Déjà Vu: El Niño Take Two

March 25, 2015

Here we are—in March 2015—and we’ve got...

  1. above-average temperatures in the subsurface equatorial Pacific.
  2. westerly wind anomalies near the surface across the western tropical Pacific Ocean. 
  3. El Niño favored through the Northern Hemisphere Summer with a 50-60% chance (see March 5th ENSO update and blog post).

Subsurface temperature anomalies

Subsurface (0-300 meters) temperature in the equatorial Pacific from February 17-March 14, 2015, compared to the 1981-2010 average. The gray box outlines the area used for the scatterplot analysis described below. Map based on data from the NCEP Global Ocean Data Assimilation System (GODAS).

850hPa wind anomalies

Near-surface winds (850-hPa) from February 19-March 20, 2015, compared to the 1981-2010 average, with a gray box outlining the region used for the scatterplot analysis described below. Map based on NCEP/NCAR Reanalysis-1 data.

Unbelievably, it was exactly last year at this time (March 2014) when we were watching the progress of a strong downwelling Kelvin wave crossing the equatorial Pacific (#1), in part driven by westerly wind anomalies (#2), and some folks were getting excited about a potentially strong El Niño by the end of 2014 (#3).  It’s similar enough to have us rubbing our eyes and double-checking the year on the calendar.

But there is one big difference this year:  sea surface temperatures are quite warm.  Last year, we were coming out of relatively cool state in the tropical Pacific Ocean.   And last month, due to the emergence of favorable atmospheric indicators, NOAA CPC/IRI issued an El Niño Advisory, meaning that El Niño conditions are now in place.  So, surely, this means we can be more confident that El Niño will continue this winter and maybe even strengthen.  Right? 

Not so fast.  March is a bit early in the year to say anything with confidence about the coming winter.   Should you keep one eye open and start hedging your bets?  Well, certainly.  This is why we routinely provide forecast probabilities in CPC/IRI monthly updates.

Can we predict winter El Niño from March wind and ocean anomalies?

In this post, I’m going to demonstrate that March observations of low-level winds and subsurface ocean temperatures are not generally sufficient to predict ENSO with confidence during the coming winter.  This was the case in March 2014 and it’s similarly true in March 2015. 

How did I come to that conclusion? Well, let’s start with an analogy.  Say you are a student and your teacher asks you “why did you fail the test?”  Well, maybe the fact you were hungry explains 30% of why you failed, that you didn’t study enough explains about 50% of your failure, and finally, the fact you were slightly tired explains the final 20% of the failure (sums to 100%).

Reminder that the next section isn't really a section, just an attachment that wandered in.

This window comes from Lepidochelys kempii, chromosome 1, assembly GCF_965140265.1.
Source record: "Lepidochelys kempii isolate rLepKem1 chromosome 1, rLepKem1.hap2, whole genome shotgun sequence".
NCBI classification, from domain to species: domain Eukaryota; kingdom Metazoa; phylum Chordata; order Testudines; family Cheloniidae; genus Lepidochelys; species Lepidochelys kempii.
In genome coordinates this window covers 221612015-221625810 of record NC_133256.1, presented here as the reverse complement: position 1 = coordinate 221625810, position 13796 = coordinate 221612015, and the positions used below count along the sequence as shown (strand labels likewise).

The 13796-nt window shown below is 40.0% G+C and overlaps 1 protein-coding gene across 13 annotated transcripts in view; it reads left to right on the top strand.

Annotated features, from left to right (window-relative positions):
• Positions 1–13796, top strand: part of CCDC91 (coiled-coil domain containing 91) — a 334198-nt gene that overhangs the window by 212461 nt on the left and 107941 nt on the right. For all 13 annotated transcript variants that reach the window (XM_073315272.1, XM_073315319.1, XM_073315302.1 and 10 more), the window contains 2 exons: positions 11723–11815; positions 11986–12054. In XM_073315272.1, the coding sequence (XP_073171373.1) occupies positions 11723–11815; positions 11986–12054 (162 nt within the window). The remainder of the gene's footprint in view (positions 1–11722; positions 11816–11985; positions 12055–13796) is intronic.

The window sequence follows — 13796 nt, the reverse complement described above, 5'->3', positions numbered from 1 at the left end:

We do the same type of analysis in climate prediction, asking ourselves what factors have to be in place and how much each one contributes to the final El Niño outcome. Our goal is to get as close as we can to accounting for 100% of the variations in ENSO (as measured by the up and downs of the Niño-3.4 SST index or ONI), or at the very least, finding something that explains a big percentage of the variance. 

Instead, what we see is that the western Pacific winds and subsurface temperatures in the eastern half of the tropical Pacific Ocean –  for March – explain only about a quarter to a third (~25-33%) of the coming winter ENSO state.  That’s not nothing, and it could certainly help to grow El Niño, but it’s far from a foregone conclusion: there are still plenty of innings left to play in the ballgame. 

The figures below show where the 25-33% estimate comes from. The y-axis is the wintertime (November-January) ONI value (ENSO) in degrees Celsius.  The x-axis is the previous March values of subsurface temperatures and near-surface winds shown as departures from the average state for certain regions (1).  Positive numbers represent above-average temperatures or anomalous westerly winds (winds that blow from west-to-east) (2).  Negative numbers represent below-average temperatures or anomalous easterly winds.  Each dot depicts a specific year between 1980-2014.

Small scatterplot

 

Winter (November-January) Oceanic Niño Index (ONI) values (vertical axis) shown against March subsurface temperature anomalies (horizontal axis in top panel) and March near-surface wind anomalies across the western tropical Pacific (horizontal axis in bottom panel).  Each dot represents the value for a particular year (1980-2014) corresponding to March and November-December.   The ONI is one ENSO index that is used to determine El Niño and La Niña states, which are shaded in red and blue (note: there are others).  The ONI is based on NOAA ERSSTv3b data.  See footnote #1 for more details on other datasets used.   The solid red line is based on least-squares linear regression  (see footnote #3).  

I’ve also drawn a straight red line that fits the data as well as I can (3).  The red line is a simple model based on history.  One very simple prediction would be to use that red line to guess what ENSO is going to do this winter.  For example, after March is over, you would use this chart to draw a vertical line from the x-axis value representing March 2015.  Where your line hits the red line, you then draw a horizontal line to the y-axis, which gives you your prediction of the winter ENSO state (for just one index, the ONI).